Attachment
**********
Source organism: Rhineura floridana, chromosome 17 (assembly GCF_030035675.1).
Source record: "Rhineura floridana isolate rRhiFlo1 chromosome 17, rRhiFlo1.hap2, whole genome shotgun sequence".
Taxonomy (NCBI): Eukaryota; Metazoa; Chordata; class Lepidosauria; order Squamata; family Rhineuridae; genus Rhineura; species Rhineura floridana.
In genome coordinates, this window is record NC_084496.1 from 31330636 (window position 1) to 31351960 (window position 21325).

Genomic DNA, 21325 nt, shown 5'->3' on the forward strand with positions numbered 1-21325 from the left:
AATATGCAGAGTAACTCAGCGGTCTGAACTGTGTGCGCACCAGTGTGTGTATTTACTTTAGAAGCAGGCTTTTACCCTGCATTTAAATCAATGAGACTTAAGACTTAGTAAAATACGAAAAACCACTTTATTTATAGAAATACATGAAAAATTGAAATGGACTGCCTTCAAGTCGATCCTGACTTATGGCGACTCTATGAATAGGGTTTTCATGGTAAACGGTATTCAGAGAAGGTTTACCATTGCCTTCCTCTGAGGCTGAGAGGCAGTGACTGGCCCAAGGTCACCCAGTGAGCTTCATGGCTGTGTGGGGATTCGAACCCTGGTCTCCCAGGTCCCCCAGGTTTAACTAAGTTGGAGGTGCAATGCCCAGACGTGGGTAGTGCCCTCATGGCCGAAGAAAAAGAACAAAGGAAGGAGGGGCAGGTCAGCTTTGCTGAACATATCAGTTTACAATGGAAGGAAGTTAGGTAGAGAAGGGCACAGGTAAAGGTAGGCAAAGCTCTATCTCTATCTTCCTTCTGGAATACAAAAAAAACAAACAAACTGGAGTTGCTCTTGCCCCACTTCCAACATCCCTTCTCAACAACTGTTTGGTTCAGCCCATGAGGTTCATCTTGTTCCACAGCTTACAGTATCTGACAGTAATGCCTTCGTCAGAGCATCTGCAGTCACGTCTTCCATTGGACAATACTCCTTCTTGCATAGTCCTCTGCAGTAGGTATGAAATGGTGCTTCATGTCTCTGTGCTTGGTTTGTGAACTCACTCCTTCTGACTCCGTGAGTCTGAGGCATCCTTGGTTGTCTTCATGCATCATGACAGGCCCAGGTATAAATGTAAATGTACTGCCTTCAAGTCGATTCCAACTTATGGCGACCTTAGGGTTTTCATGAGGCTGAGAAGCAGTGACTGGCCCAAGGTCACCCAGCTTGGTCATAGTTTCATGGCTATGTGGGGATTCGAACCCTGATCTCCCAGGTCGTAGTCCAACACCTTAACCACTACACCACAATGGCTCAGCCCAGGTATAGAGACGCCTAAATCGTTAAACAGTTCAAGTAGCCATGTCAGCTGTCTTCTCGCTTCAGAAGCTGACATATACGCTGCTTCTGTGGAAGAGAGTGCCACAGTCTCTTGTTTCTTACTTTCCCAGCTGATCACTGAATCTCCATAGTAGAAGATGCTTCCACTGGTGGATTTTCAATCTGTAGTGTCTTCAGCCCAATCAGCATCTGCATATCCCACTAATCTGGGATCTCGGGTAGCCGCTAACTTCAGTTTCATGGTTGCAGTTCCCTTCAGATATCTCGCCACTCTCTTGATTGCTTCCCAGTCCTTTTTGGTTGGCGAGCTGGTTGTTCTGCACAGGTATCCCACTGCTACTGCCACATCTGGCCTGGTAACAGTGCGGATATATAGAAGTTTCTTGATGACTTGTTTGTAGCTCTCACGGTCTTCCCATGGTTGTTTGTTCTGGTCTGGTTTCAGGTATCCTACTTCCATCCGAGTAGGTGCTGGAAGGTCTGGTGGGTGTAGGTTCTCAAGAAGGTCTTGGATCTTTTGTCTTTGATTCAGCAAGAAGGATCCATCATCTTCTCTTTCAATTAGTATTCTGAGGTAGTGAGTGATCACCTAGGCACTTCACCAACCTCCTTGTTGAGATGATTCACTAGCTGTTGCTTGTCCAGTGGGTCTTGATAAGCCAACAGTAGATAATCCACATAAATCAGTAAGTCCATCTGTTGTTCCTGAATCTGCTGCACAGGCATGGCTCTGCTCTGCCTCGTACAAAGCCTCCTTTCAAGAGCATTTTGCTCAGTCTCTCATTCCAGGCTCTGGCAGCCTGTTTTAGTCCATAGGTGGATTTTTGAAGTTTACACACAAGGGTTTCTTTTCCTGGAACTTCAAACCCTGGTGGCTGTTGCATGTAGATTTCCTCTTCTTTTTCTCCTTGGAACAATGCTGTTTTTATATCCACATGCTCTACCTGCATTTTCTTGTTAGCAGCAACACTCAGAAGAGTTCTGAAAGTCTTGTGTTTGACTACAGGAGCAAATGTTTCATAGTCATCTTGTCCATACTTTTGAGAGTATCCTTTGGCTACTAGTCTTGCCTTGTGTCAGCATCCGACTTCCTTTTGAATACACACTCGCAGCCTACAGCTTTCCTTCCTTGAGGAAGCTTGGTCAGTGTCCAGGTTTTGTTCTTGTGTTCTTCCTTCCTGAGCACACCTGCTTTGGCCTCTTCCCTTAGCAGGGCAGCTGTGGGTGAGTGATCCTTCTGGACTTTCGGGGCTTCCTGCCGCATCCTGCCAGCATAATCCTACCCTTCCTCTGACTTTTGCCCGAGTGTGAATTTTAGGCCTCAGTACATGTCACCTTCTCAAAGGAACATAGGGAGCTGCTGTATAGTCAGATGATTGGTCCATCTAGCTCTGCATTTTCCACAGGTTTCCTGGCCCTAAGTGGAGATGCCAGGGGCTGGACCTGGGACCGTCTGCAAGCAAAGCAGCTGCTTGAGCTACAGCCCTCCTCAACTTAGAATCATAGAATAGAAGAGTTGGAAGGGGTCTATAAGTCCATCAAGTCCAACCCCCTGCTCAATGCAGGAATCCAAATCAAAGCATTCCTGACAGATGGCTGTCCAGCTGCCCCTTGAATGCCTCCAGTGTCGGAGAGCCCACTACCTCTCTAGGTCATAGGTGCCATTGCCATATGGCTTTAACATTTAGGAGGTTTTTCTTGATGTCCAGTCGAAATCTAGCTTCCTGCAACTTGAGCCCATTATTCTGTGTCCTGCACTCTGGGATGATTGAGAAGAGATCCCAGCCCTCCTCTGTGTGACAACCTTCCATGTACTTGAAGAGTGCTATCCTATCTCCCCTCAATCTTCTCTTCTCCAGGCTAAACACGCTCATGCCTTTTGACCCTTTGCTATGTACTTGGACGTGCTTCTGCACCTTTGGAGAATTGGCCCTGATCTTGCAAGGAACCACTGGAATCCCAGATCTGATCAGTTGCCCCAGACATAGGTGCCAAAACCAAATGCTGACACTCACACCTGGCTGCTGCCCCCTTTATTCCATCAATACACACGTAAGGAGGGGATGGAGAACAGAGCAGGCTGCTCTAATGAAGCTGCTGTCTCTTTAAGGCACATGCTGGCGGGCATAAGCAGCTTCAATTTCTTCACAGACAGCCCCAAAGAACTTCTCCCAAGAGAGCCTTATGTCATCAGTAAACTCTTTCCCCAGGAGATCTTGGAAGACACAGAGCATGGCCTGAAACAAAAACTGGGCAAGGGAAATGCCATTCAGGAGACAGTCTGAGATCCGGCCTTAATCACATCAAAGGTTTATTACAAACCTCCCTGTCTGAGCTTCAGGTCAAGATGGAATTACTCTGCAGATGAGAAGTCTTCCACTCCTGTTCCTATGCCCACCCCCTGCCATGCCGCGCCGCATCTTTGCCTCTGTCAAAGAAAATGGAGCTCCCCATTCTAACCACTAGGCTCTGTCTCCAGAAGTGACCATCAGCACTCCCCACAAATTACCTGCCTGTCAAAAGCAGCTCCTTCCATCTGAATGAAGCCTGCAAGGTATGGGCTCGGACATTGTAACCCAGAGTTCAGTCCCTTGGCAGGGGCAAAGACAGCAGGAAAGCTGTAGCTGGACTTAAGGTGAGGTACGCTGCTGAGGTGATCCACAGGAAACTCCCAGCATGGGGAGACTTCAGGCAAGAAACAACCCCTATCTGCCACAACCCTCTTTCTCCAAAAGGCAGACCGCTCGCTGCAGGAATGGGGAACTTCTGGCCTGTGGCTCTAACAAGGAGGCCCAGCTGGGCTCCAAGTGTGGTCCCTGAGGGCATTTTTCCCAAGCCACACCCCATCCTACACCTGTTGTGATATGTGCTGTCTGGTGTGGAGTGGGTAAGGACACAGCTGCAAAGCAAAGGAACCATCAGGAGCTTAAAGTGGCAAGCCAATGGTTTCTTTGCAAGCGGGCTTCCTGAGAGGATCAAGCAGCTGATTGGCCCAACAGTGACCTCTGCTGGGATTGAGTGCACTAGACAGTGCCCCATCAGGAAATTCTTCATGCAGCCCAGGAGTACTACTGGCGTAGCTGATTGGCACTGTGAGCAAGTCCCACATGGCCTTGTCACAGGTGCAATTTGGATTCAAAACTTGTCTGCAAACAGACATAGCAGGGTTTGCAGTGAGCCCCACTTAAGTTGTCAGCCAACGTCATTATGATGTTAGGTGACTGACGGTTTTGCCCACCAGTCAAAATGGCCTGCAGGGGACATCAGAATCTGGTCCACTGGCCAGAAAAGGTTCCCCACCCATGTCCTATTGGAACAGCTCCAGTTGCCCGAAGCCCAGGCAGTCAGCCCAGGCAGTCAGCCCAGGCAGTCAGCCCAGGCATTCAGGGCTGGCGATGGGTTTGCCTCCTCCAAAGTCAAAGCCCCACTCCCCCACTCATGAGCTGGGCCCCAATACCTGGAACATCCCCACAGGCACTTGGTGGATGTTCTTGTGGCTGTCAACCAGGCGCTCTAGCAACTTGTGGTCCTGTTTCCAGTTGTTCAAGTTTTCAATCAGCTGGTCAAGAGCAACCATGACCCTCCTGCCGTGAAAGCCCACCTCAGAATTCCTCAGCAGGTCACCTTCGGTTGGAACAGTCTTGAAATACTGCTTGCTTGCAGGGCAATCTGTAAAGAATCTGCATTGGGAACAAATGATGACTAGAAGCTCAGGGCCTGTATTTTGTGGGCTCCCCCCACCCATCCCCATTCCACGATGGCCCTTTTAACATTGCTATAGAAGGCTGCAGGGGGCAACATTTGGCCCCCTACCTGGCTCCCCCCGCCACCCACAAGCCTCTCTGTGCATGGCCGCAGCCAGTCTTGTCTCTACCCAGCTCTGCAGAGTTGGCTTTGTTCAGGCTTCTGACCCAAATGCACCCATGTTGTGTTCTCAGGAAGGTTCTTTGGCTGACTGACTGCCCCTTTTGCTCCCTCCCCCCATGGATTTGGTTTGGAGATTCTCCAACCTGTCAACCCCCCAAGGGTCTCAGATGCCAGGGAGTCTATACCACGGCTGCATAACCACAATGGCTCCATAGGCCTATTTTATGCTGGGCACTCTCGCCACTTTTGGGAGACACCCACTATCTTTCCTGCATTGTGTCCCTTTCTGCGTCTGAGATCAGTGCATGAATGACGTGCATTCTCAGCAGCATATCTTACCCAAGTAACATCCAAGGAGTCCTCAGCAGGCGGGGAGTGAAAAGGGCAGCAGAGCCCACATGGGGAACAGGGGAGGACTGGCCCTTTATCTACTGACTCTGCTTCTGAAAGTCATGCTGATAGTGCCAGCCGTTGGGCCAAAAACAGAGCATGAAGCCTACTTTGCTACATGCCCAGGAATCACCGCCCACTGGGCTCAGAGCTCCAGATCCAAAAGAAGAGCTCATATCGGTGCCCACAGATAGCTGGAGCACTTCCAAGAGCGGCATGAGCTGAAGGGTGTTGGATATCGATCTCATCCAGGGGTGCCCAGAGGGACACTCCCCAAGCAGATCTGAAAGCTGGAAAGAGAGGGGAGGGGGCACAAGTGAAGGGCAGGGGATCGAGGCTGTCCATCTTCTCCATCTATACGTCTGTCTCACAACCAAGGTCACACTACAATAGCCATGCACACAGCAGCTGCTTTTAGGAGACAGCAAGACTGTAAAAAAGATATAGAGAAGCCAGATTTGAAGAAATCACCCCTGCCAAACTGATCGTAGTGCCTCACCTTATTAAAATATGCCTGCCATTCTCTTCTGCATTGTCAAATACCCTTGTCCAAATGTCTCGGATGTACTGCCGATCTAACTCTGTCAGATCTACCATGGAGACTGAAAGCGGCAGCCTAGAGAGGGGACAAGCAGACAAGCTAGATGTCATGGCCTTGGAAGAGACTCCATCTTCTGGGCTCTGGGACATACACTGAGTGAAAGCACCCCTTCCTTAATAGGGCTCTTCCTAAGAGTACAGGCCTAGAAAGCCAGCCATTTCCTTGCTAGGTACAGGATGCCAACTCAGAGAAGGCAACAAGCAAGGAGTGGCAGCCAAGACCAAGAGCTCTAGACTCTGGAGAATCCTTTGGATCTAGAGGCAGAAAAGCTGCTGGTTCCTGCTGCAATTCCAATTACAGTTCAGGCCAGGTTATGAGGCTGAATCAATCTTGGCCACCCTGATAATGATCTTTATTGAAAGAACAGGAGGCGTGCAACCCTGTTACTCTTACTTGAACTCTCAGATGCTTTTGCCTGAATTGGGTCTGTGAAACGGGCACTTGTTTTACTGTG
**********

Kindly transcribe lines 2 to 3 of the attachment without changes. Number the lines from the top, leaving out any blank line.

Source record: "Rhineura floridana isolate rRhiFlo1 chromosome 17, rRhiFlo1.hap2, whole genome shotgun sequence".
Taxonomy (NCBI): Eukaryota; Metazoa; Chordata; class Lepidosauria; order Squamata; family Rhineuridae; genus Rhineura; species Rhineura floridana.